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Gone Wild for Wildlife: Learning more about preserving Saskatchewan biodiversity

Click to play video 'Learning more about preserving Saskatchewan biodiversity' Learning more about preserving Saskatchewan biodiversity
WATCH ABOVE: The Wildlife Rehabilitation Society of Saskatchewan is preparing for its biggest fundraiser of the year. Carly Robinson learns more about the organization, as well as the work done by the Western College of Veterinary Medicine. – Nov 22, 2016

What should you do if you find an injured animal? The Wildlife Rehabilitation Society of Saskatchewan (WRSS)  hopes you call their hotline, a volunteer run line to give advice on how to help preserve biodiversity here at home.

The non-profit organization is hosting its biggest fundraiser of the year this weekend at Prairieland Park, an educational day meant for all ages.

READ MORE: Animals survival stories from the wildfires in northern Saskatchewan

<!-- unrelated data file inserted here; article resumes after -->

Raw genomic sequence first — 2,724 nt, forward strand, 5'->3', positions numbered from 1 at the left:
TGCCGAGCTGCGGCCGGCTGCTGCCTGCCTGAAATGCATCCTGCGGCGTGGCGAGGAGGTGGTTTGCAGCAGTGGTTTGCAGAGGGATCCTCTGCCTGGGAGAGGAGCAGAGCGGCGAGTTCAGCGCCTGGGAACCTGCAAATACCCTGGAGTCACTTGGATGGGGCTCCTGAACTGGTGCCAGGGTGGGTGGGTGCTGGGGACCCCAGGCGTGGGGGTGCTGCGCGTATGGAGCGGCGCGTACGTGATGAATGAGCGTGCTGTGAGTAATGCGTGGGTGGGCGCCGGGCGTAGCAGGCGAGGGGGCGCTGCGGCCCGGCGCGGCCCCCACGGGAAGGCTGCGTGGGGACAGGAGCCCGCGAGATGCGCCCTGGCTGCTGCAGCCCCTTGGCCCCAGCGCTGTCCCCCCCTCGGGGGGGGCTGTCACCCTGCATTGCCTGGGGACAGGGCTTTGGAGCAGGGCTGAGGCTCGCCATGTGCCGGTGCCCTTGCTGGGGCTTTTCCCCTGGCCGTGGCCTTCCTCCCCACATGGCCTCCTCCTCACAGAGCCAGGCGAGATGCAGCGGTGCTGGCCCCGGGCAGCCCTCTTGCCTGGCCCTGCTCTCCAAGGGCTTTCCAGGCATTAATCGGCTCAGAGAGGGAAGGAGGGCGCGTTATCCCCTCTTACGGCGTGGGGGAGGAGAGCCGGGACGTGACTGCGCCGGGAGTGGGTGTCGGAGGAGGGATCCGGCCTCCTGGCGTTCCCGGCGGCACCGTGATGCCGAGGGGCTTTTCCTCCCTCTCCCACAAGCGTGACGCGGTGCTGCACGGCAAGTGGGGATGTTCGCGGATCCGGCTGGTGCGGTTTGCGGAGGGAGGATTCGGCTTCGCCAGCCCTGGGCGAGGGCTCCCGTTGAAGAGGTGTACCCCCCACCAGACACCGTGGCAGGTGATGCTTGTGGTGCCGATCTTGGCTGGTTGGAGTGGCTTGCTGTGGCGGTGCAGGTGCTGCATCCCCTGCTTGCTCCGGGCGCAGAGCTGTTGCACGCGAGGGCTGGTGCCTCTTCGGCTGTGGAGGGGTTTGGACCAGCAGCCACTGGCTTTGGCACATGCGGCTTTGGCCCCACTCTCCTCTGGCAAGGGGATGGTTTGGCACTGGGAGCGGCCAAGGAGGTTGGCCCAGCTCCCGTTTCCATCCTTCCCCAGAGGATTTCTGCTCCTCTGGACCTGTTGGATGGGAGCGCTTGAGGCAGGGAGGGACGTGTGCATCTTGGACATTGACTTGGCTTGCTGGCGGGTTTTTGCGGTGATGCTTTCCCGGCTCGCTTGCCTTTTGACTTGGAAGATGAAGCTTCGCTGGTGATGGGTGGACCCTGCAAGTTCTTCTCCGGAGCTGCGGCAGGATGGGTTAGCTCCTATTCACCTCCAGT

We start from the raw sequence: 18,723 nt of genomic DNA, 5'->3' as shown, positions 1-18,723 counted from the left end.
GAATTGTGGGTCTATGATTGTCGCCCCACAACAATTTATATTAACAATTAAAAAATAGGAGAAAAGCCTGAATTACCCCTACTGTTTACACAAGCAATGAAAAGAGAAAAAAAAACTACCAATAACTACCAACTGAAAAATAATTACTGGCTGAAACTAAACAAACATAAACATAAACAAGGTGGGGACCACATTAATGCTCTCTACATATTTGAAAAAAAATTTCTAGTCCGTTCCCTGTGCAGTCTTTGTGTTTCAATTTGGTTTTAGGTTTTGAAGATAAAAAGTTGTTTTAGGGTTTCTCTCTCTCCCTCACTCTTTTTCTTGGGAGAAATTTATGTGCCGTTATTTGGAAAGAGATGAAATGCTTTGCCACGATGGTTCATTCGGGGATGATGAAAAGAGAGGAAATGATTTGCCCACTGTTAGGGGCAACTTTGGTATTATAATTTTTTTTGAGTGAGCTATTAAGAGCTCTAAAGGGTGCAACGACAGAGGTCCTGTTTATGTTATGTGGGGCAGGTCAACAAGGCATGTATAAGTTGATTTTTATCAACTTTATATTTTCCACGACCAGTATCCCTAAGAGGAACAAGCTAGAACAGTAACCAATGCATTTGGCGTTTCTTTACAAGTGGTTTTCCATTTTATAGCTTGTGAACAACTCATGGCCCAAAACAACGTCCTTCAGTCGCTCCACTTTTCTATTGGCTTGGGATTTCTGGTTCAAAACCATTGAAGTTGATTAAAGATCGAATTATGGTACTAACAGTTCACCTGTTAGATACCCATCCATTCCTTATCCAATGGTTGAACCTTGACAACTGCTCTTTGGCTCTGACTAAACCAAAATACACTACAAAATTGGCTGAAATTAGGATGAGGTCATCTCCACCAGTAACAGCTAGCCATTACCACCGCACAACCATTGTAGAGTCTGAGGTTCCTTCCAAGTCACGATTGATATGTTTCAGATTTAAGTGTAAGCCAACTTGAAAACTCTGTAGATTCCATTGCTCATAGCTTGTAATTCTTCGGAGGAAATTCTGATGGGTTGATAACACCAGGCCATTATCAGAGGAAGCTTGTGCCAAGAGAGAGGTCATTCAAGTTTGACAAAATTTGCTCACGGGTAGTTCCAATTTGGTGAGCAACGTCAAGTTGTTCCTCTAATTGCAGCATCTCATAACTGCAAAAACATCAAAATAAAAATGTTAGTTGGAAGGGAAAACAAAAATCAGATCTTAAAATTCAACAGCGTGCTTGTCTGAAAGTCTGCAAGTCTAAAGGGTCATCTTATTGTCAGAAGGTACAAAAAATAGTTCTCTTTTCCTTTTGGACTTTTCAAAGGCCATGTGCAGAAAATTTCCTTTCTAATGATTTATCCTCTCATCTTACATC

Sheri Hodgson is the volunteer with the WRSS, and describes the organization as essentially a 911 line for wildlife.

“Through the phone line we hope to coordinate rescues, give people advice to find out if the animals are actually injured” said Hodgson, adding that often we “aren’t aware what natural behavior for wildlife is.”

“They see something cute and cuddly and young, and they want pick it up and bring it home, but often it should be left where it is.”

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READ MORE: Efforts made to save oil-soaked wildlife after spill by Maidstone, Sask.

In some cases, when an animal is injured and can’t be released, they become part of an educational program to help show the public how to deal with wildlife.

That’s what happened to Jadis, a red tailed hawk found on a road and unable to fly.

He was able to recover thanks to help from students at the Western College of Veterinary Medicine.

Watch above to learn more about Jadis the hawk and the Gone Wild for Wildlife event this Saturday at Prairieland Park.

Carly Robinson meets Jadis the hawk. Eric Beck / Global News